Songs My Grandmother Taught Me
My grandmother spends hours in the pale blue kitchen, rolling dough between her delicate fingers, stirring in cardamom with a long wooden spoon, measuring the milk with her still- sharp blue eyes. Singing quietly, while she mixes the ingredients for her famous honey cake, her trim figure under the crisp white apron sways to the rhythm.
He watches her from the doorway, dark eyes on her undulating hips. At seventy, he's still handsome, black hair now liberally streaked with grey, back still straight despite the years of heavy work on the farm, body still hard and lean. Half of the village women are in love with him, and not a few of the men. Age hasn't dimmed his desirability, and when my grandmother sees him watching her, she flashes her husband a secret smile, and her hands begin to move in a slower, more sensuous fashion over the heavy, honey-swirled dough.
They've forgotten me, sitting in a corner under a latticed window, the sun shining on the fair hair they tell me I've inherited from her, my mother's mother. Before her song, she'd been telling me a story about my grandfather, how she'd known he liked her even before he did. Lost in the memory, her song had begun.
I can't make out the words, but I recognize the haunting tune. It's a ballad, about a young girl who falls in love with a dark, violent god. They sleep together one night under the stars in a silent forest grove. When the rain wakes her the next morning, he's gone.
Saddened, confused, she returns to the village. When her belly swells, the villagers are cruel, scorning the girl for giving herself so easily to a fickle god. Her friends, disapproving of her lover, move on.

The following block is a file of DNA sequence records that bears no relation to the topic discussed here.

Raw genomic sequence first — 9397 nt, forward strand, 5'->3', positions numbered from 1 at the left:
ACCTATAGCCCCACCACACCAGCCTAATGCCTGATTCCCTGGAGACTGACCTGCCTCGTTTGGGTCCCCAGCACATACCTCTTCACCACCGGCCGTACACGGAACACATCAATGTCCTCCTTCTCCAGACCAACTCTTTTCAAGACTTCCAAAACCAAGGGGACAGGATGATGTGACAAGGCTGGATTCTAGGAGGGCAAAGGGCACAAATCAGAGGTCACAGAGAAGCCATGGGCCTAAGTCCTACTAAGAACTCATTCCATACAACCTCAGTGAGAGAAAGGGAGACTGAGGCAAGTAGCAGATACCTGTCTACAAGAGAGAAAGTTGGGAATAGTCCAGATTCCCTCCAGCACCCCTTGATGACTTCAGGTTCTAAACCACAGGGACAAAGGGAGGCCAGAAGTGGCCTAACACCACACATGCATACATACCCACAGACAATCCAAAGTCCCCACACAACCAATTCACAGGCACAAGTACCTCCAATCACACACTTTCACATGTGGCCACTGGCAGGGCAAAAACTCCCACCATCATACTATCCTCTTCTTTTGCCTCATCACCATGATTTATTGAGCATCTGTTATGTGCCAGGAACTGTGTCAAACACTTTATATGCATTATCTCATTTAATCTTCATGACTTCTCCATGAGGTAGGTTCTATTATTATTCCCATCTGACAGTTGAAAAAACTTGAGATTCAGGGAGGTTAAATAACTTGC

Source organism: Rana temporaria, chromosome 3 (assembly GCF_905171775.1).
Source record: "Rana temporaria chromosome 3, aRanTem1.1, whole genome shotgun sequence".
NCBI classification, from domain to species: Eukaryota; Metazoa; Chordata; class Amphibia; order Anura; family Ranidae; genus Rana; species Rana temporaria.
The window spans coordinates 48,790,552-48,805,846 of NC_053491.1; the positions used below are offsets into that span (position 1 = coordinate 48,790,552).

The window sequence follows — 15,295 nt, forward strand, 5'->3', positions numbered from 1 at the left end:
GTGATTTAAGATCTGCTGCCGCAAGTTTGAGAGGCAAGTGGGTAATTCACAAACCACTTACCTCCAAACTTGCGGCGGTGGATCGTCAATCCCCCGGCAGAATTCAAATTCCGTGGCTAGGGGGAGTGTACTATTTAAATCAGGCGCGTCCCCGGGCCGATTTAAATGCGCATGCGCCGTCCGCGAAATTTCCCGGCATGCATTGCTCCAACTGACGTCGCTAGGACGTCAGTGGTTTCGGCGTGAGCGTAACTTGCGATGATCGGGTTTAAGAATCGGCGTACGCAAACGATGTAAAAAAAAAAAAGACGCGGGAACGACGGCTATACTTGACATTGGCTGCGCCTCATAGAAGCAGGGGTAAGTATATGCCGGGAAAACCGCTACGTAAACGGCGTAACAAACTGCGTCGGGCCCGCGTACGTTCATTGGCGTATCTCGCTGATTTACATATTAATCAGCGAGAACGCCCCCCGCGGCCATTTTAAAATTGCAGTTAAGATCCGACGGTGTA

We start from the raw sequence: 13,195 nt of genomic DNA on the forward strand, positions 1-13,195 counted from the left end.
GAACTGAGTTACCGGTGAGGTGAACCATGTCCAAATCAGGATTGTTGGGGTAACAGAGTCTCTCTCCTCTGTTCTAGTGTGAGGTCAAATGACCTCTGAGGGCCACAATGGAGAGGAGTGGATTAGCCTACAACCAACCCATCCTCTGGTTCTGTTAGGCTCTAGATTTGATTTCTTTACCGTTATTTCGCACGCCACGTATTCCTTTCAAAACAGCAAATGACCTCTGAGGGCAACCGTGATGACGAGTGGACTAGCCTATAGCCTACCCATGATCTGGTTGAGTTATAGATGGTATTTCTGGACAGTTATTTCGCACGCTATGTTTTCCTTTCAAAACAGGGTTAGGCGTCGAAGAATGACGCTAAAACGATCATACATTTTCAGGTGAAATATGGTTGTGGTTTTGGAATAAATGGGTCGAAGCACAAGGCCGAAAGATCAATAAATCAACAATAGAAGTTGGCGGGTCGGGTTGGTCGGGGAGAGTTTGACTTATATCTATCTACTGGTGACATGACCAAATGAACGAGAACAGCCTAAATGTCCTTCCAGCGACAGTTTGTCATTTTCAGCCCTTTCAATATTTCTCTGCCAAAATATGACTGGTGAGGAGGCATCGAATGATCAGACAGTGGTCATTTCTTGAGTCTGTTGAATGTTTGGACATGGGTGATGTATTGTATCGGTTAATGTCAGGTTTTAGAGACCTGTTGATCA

Alone, she waits for the dark god's return, as the child grows inside her. But he never appears. Finally, believing he despises her, the girl walks into a cool, deep stream. She doesn't come out.
When her body washes up on the sandy banks, face pale, hair tangled and muddy, the villagers realize their guilt. They carry the dead girl to the dark god's temple atop a green hill, placing her carefully on the altar, while the candlelight flickers over her ghostly pale skin.
Then the god appears. At first, he doesn't notice the girl, hidden by the mourning crowd, but when they part at his approach, he sees her lifeless body. Heat floods the room, and the dark god begins to howl. He pulls the girl into his arms, stroking her hair, kissing her cold, blue lips. Suddenly, he vanishes, his lover clutched against his broad chest.
He takes her to the king of the gods. The grey-haired Zeus promises to restore the life of mother and child only if his handsome son sacrifices his divinity, if he becomes mortal. The dark god, desperate without the girl, agrees. In a flash, the lovers are back in the forest grove. Her blue eyes open, and when she sees the beautiful man, she cries. He kisses away her tears, and they make love under the green canopy. Later, when she discovers his sacrifice, the girl demands that he beg Zeus to restore his divinity.
The song ends with his refusal.
My tall grandfather loves that song. Even now, even after all of these years, he can't resist my grandmother. He is kissing her now, in the warm kitchen, then picks her up in his strong arms, and they disappear up the stairs. The familiar creak of the bedsprings echoes through the cottage, and I smile, taking the sweet dough in my hands, rolling it.
Despite their beauty, my grandparents are quite ordinary. She bakes, tells stories, cares for her grandchildren. He works in the field, tends the animals, and watches my grandmother.
I hope someday that I'll find someone who loves me the way he loves her, the way the dark god loved the innocent girl.
I hope someday I'll stand in a pale blue kitchen, kneading dough, singing a song to my granddaughter about romance and passion, life and death.
I hope someday I'll find my own dark god.